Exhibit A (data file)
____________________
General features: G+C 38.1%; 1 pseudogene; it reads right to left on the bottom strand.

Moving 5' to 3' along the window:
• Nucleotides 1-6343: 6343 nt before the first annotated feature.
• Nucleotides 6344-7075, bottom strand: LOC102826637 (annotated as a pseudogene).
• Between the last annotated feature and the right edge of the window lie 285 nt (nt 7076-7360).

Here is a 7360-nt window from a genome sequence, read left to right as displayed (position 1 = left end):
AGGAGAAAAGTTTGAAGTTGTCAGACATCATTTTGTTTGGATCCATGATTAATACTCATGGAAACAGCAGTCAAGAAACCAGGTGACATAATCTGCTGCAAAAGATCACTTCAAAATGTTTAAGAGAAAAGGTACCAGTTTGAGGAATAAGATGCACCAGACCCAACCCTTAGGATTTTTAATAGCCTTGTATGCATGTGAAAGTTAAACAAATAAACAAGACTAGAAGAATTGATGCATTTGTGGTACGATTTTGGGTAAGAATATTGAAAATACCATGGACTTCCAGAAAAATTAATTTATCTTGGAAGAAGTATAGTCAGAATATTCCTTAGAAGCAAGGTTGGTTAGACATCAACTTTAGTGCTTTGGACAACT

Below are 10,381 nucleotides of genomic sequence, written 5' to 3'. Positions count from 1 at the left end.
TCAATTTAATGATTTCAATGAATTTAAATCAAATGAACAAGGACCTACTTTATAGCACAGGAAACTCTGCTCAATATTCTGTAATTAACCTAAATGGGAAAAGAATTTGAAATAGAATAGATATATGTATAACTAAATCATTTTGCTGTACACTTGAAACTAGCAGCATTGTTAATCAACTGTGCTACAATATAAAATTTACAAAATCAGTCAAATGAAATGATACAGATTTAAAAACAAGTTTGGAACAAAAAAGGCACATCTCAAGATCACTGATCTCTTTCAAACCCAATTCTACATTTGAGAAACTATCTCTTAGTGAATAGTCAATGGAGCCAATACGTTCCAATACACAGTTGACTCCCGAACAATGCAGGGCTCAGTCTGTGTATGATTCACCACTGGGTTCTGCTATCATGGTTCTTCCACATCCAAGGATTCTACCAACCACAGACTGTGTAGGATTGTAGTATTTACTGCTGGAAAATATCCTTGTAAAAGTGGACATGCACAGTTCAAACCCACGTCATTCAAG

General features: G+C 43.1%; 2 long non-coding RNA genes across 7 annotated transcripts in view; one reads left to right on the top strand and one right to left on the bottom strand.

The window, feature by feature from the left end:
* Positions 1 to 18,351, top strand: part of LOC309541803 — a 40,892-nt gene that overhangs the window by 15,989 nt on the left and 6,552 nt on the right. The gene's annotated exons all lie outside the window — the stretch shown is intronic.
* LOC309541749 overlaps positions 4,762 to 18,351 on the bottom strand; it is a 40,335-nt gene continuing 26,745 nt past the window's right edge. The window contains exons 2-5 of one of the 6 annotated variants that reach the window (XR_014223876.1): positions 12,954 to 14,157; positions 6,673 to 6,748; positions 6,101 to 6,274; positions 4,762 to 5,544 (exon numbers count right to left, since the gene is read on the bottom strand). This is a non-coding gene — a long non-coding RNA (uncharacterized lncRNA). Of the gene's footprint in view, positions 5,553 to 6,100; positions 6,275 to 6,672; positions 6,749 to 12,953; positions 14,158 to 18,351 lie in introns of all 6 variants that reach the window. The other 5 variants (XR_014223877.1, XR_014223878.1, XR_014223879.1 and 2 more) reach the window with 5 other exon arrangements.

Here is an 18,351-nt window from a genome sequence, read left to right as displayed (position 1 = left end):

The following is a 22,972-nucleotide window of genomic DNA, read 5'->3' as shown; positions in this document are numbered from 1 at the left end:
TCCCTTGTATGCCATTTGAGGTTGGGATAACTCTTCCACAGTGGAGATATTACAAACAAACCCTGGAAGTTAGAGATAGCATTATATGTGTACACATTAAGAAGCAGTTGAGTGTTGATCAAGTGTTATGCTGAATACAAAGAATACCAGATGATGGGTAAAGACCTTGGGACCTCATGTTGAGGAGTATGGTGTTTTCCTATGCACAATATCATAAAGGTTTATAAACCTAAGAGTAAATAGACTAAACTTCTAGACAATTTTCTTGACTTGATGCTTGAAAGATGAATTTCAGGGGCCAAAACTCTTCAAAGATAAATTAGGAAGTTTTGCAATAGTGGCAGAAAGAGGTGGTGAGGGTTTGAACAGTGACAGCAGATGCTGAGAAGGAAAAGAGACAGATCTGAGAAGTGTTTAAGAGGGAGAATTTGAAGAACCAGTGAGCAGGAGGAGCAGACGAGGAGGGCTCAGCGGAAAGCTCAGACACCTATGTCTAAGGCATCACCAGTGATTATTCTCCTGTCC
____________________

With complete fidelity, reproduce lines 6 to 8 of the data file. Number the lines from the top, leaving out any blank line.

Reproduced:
Here is a 7360-nt window from a genome sequence, read left to right as displayed (position 1 = left end):
AGGAGAAAAGTTTGAAGTTGTCAGACATCATTTTGTTTGGATCCATGATTAATACTCATGGAAACAGCAGTCAAGAAACCAGGTGACATAATCTGCTGCAAAAGATCACTTCAAAATGTTTAAGAGAAAAGGTACCAGTTTGAGGAATAAGATGCACCAGACCCAACCCTTAGGATTTTTAATAGCCTTGTATGCATGTGAAAGTTAAACAAATAAACAAGACTAGAAGAATTGATGCATTTGTGGTACGATTTTGGGTAAGAATATTGAAAATACCATGGACTTCCAGAAAAATTAATTTATCTTGGAAGAAGTATAGTCAGAATATTCCTTAGAAGCAAGGTTGGTTAGACATCAACTTTAGTGCTTTGGACAACT

Below are 10,381 nucleotides of genomic sequence, written 5' to 3'. Positions count from 1 at the left end.